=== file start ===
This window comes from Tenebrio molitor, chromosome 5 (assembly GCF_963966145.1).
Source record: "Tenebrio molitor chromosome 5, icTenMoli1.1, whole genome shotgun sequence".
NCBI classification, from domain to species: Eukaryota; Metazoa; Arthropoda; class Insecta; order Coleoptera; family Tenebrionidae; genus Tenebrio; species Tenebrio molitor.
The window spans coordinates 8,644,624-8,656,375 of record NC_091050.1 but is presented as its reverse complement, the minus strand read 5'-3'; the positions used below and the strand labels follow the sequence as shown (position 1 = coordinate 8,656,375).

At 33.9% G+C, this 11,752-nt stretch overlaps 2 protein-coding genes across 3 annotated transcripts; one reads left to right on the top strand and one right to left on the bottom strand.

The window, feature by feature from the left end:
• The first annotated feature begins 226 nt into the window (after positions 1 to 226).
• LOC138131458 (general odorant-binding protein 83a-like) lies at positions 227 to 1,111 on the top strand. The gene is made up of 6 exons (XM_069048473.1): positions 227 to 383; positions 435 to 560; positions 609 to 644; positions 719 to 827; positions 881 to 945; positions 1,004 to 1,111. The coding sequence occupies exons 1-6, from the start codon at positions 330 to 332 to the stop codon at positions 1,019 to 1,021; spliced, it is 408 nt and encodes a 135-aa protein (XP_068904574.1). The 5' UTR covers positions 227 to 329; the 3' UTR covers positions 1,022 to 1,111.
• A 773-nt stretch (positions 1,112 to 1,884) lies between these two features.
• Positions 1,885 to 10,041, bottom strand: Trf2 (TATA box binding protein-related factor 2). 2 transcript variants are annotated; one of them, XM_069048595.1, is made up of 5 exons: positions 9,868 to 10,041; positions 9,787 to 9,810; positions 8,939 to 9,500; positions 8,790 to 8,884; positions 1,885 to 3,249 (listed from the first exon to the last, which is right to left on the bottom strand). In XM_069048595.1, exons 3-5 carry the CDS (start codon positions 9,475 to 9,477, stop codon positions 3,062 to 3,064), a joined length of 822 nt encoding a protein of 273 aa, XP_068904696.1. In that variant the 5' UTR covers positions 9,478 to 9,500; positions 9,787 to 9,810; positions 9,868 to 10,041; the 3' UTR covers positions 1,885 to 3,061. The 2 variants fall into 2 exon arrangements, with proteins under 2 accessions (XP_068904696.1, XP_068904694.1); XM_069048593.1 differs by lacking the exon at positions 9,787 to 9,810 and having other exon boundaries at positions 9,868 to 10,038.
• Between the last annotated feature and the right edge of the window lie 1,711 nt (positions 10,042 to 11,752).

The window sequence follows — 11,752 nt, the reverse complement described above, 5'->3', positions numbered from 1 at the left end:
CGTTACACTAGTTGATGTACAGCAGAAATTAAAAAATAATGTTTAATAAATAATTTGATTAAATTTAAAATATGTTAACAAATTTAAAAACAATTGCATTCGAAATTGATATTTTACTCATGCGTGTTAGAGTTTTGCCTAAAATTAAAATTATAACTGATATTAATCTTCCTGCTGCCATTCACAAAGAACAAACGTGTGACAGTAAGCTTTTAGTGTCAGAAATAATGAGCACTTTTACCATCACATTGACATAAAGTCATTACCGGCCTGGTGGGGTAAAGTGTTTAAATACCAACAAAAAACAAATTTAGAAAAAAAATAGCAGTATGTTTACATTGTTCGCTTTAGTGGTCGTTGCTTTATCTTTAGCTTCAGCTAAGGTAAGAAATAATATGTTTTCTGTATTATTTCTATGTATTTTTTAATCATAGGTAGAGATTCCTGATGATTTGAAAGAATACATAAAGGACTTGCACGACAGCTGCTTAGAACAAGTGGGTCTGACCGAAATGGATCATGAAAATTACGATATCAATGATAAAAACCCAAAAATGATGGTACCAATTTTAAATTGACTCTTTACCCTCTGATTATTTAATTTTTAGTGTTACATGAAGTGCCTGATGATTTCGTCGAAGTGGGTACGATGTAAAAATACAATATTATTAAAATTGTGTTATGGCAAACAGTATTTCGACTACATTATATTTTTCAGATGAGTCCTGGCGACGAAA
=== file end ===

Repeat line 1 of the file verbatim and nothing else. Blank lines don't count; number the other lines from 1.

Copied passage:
This window comes from Tenebrio molitor, chromosome 5 (assembly GCF_963966145.1).